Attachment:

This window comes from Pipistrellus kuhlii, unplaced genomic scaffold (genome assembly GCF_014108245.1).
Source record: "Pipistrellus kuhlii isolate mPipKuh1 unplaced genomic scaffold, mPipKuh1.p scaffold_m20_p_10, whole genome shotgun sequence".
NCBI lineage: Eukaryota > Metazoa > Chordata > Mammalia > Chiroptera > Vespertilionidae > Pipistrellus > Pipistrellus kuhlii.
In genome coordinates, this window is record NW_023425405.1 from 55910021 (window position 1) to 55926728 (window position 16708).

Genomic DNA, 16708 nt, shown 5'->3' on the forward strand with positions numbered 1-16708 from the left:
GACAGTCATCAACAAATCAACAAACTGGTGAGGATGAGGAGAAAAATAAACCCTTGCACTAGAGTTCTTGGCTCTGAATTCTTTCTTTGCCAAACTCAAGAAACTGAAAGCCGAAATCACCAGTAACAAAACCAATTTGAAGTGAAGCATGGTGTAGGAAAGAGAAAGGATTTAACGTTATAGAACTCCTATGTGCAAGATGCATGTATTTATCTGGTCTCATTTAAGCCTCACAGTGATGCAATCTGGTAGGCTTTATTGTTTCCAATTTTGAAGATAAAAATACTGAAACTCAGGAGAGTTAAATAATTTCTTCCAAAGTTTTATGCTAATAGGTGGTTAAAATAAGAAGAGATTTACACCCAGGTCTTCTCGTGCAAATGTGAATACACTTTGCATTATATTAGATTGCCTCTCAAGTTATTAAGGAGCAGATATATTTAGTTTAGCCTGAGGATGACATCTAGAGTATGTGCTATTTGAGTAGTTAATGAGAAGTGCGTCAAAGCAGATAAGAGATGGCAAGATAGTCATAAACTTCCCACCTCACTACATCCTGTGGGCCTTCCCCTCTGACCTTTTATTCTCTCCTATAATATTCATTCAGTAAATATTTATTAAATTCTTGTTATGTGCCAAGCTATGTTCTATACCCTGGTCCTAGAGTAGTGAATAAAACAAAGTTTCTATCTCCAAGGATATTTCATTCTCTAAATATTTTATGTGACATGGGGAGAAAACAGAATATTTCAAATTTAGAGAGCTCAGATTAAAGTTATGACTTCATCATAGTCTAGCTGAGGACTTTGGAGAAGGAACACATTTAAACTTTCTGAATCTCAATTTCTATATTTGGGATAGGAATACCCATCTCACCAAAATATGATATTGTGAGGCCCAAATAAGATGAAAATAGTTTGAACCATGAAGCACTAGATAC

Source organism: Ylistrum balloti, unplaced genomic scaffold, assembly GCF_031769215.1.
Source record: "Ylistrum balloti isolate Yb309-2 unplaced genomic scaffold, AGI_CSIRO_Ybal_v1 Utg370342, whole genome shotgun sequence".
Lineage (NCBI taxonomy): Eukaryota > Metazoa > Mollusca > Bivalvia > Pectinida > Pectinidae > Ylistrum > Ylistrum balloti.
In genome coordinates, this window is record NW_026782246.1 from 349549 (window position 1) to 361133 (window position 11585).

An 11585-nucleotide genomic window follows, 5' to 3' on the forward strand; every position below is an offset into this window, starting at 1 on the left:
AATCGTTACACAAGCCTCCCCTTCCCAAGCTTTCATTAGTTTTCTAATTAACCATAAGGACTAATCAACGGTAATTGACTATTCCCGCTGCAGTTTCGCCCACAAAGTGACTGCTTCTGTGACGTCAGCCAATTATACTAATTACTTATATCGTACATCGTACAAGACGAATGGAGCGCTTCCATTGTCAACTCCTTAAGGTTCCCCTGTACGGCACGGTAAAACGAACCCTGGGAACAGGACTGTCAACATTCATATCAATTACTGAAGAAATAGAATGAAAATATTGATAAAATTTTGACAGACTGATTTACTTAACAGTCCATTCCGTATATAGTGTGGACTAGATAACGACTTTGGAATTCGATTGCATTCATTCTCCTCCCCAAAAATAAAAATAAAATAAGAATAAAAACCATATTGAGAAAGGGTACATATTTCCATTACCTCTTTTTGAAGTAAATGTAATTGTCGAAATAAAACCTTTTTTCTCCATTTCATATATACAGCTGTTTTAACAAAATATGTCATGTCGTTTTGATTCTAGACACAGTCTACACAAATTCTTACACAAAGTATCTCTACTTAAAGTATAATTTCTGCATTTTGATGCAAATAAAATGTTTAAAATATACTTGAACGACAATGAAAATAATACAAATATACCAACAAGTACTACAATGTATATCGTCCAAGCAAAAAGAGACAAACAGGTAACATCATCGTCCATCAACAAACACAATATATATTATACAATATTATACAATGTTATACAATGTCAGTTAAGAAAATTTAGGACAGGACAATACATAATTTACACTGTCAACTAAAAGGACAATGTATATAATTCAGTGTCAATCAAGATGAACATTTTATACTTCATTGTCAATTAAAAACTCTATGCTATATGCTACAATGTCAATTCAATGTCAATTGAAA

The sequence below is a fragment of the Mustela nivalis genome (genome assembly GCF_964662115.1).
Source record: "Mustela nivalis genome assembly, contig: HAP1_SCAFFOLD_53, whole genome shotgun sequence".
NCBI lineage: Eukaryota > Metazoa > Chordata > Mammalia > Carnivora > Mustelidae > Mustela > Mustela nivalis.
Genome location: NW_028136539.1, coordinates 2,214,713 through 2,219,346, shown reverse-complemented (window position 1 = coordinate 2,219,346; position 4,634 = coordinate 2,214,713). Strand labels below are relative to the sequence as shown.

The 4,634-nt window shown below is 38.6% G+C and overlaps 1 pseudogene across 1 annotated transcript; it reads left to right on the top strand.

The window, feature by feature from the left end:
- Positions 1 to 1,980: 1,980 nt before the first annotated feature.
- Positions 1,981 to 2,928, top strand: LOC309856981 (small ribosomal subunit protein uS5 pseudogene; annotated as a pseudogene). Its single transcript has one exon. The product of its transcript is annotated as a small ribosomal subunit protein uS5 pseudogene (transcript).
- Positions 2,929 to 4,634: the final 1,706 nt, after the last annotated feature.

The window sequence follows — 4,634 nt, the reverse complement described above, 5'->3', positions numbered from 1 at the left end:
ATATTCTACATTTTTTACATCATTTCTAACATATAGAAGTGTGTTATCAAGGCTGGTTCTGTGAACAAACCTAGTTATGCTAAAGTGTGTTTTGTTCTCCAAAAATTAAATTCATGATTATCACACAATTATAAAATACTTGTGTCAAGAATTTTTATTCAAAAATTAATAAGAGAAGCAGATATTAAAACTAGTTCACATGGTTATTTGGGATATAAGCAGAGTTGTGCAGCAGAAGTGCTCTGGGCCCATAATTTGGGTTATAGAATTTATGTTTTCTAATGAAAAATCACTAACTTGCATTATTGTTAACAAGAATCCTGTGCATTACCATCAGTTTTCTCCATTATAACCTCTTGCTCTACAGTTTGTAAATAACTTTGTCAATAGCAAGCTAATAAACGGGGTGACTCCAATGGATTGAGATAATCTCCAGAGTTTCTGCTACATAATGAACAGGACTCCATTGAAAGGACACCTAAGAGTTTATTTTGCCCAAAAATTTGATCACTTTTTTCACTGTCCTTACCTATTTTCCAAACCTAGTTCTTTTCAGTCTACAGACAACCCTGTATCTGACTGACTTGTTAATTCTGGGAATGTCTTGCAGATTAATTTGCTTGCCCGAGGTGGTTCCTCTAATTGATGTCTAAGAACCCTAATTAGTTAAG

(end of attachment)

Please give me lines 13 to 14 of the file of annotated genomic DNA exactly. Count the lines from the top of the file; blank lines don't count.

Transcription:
The sequence below is a fragment of the Mustela nivalis genome (genome assembly GCF_964662115.1).
Source record: "Mustela nivalis genome assembly, contig: HAP1_SCAFFOLD_53, whole genome shotgun sequence".